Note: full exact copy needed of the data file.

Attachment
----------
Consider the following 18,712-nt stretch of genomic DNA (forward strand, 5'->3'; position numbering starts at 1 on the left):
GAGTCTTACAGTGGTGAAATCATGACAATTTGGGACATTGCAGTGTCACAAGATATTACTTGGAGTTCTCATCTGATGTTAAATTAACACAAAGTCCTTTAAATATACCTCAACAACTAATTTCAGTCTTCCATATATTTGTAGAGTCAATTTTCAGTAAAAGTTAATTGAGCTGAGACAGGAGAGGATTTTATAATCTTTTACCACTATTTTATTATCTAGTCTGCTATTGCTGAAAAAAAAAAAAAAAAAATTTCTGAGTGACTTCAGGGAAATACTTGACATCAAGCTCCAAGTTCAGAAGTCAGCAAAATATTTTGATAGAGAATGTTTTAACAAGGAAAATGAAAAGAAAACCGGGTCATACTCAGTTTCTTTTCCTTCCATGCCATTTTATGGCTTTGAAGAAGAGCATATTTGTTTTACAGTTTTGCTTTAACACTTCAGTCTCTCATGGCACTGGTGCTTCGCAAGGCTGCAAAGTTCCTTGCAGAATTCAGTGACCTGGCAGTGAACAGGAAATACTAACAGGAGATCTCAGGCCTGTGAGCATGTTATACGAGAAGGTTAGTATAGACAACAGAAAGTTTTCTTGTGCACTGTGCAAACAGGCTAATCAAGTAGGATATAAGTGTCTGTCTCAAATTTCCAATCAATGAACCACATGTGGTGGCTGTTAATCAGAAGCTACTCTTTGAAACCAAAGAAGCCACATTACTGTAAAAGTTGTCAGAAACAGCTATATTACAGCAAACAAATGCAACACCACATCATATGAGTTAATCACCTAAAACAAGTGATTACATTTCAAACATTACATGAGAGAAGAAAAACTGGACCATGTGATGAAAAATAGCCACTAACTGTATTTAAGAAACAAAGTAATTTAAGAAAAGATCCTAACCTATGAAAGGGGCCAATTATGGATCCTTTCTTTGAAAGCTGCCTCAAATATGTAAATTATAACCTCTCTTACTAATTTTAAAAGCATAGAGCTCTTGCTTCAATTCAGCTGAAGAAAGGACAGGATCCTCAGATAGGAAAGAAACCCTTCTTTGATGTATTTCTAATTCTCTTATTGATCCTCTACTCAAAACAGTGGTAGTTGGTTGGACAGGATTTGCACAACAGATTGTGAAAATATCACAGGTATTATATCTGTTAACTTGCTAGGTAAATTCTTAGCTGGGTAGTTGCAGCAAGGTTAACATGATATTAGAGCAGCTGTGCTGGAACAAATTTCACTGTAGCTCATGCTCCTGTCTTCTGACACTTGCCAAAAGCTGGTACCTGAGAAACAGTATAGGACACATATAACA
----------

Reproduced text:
Consider the following 18,712-nt stretch of genomic DNA (forward strand, 5'->3'; position numbering starts at 1 on the left):
GAGTCTTACAGTGGTGAAATCATGACAATTTGGGACATTGCAGTGTCACAAGATATTACTTGGAGTTCTCATCTGATGTTAAATTAACACAAAGTCCTTTAAATATACCTCAACAACTAATTTCAGTCTTCCATATATTTGTAGAGTCAATTTTCAGTAAAAGTTAATTGAGCTGAGACAGGAGAGGATTTTATAATCTTTTACCACTATTTTATTATCTAGTCTGCTATTGCTGAAAAAAAAAAAAAAAAAATTTCTGAGTGACTTCAGGGAAATACTTGACATCAAGCTCCAAGTTCAGAAGTCAGCAAAATATTTTGATAGAGAATGTTTTAACAAGGAAAATGAAAAGAAAACCGGGTCATACTCAGTTTCTTTTCCTTCCATGCCATTTTATGGCTTTGAAGAAGAGCATATTTGTTTTACAGTTTTGCTTTAACACTTCAGTCTCTCATGGCACTGGTGCTTCGCAAGGCTGCAAAGTTCCTTGCAGAATTCAGTGACCTGGCAGTGAACAGGAAATACTAACAGGAGATCTCAGGCCTGTGAGCATGTTATACGAGAAGGTTAGTATAGACAACAGAAAGTTTTCTTGTGCACTGTGCAAACAGGCTAATCAAGTAGGATATAAGTGTCTGTCTCAAATTTCCAATCAATGAACCACATGTGGTGGCTGTTAATCAGAAGCTACTCTTTGAAACCAAAGAAGCCACATTACTGTAAAAGTTGTCAGAAACAGCTATATTACAGCAAACAAATGCAACACCACATCATATGAGTTAATCACCTAAAACAAGTGATTACATTTCAAACATTACATGAGAGAAGAAAAACTGGACCATGTGATGAAAAATAGCCACTAACTGTATTTAAGAAACAAAGTAATTTAAGAAAAGATCCTAACCTATGAAAGGGGCCAATTATGGATCCTTTCTTTGAAAGCTGCCTCAAATATGTAAATTATAACCTCTCTTACTAATTTTAAAAGCATAGAGCTCTTGCTTCAATTCAGCTGAAGAAAGGACAGGATCCTCAGATAGGAAAGAAACCCTTCTTTGATGTATTTCTAATTCTCTTATTGATCCTCTACTCAAAACAGTGGTAGTTGGTTGGACAGGATTTGCACAACAGATTGTGAAAATATCACAGGTATTATATCTGTTAACTTGCTAGGTAAATTCTTAGCTGGGTAGTTGCAGCAAGGTTAACATGATATTAGAGCAGCTGTGCTGGAACAAATTTCACTGTAGCTCATGCTCCTGTCTTCTGACACTTGCCAAAAGCTGGTACCTGAGAAACAGTATAGGACACATATAACA